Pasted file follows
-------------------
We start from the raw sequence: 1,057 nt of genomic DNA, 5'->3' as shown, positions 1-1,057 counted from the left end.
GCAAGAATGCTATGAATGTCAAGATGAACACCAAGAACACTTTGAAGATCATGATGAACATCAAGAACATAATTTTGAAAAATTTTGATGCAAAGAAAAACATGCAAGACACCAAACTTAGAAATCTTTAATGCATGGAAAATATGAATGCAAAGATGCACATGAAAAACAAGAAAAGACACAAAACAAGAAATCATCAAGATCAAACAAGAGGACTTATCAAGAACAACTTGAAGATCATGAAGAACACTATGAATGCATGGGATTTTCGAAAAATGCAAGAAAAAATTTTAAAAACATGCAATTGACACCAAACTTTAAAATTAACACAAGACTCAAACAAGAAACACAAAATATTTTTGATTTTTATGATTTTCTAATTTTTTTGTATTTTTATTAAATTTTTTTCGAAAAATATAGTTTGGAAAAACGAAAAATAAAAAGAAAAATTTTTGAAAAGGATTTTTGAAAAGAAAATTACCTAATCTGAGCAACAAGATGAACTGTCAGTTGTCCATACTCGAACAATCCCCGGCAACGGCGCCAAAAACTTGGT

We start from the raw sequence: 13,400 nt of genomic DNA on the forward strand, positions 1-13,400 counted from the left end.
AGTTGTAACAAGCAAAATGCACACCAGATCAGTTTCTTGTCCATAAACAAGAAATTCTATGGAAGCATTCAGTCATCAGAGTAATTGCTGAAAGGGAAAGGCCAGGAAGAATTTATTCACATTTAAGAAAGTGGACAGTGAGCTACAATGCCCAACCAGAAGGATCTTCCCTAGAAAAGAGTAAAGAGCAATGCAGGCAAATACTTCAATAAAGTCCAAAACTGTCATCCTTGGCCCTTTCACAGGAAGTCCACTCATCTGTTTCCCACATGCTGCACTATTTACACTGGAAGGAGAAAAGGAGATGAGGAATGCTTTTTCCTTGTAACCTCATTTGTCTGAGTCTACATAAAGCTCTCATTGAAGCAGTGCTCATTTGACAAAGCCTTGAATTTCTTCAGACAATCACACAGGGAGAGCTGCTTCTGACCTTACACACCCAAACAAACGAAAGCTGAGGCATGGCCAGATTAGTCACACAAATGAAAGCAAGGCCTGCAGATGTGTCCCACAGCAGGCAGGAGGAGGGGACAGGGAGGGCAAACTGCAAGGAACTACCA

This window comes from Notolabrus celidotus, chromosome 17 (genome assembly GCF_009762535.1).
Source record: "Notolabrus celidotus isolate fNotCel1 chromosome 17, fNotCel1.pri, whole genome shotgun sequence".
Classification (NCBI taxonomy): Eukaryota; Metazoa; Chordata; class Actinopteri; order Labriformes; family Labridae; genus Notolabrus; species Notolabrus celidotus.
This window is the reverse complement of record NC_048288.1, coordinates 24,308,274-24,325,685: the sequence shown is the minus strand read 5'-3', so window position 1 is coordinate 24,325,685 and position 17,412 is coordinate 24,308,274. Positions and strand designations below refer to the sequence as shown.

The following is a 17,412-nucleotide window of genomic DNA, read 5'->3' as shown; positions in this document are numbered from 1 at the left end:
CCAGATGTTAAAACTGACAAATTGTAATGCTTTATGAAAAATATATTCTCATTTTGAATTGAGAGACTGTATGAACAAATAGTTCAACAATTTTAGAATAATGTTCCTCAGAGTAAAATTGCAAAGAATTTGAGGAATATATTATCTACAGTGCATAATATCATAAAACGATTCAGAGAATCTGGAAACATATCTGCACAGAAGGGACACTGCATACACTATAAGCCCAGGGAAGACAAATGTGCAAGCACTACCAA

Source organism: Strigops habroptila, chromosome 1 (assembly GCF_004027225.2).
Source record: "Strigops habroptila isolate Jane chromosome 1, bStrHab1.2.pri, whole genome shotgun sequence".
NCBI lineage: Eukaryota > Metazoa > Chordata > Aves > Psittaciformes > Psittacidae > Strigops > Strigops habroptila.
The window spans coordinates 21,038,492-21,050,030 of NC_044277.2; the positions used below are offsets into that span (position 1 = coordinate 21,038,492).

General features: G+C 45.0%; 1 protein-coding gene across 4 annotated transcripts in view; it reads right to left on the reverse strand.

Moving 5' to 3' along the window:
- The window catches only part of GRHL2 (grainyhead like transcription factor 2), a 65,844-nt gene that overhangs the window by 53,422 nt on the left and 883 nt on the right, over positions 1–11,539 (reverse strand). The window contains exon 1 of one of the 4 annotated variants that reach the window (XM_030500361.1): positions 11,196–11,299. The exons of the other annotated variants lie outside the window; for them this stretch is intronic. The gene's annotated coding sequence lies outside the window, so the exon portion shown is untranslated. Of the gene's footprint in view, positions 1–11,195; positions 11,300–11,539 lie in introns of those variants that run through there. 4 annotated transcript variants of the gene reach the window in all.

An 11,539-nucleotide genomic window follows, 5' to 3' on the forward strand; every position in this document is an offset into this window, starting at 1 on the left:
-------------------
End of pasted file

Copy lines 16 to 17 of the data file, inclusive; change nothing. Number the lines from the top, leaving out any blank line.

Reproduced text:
Moving 5' to 3' along the window:
- The window catches only part of GRHL2 (grainyhead like transcription factor 2), a 65,844-nt gene that overhangs the window by 53,422 nt on the left and 883 nt on the right, over positions 1–11,539 (reverse strand). The window contains exon 1 of one of the 4 annotated variants that reach the window (XM_030500361.1): positions 11,196–11,299. The exons of the other annotated variants lie outside the window; for them this stretch is intronic. The gene's annotated coding sequence lies outside the window, so the exon portion shown is untranslated. Of the gene's footprint in view, positions 1–11,195; positions 11,300–11,539 lie in introns of those variants that run through there. 4 annotated transcript variants of the gene reach the window in all.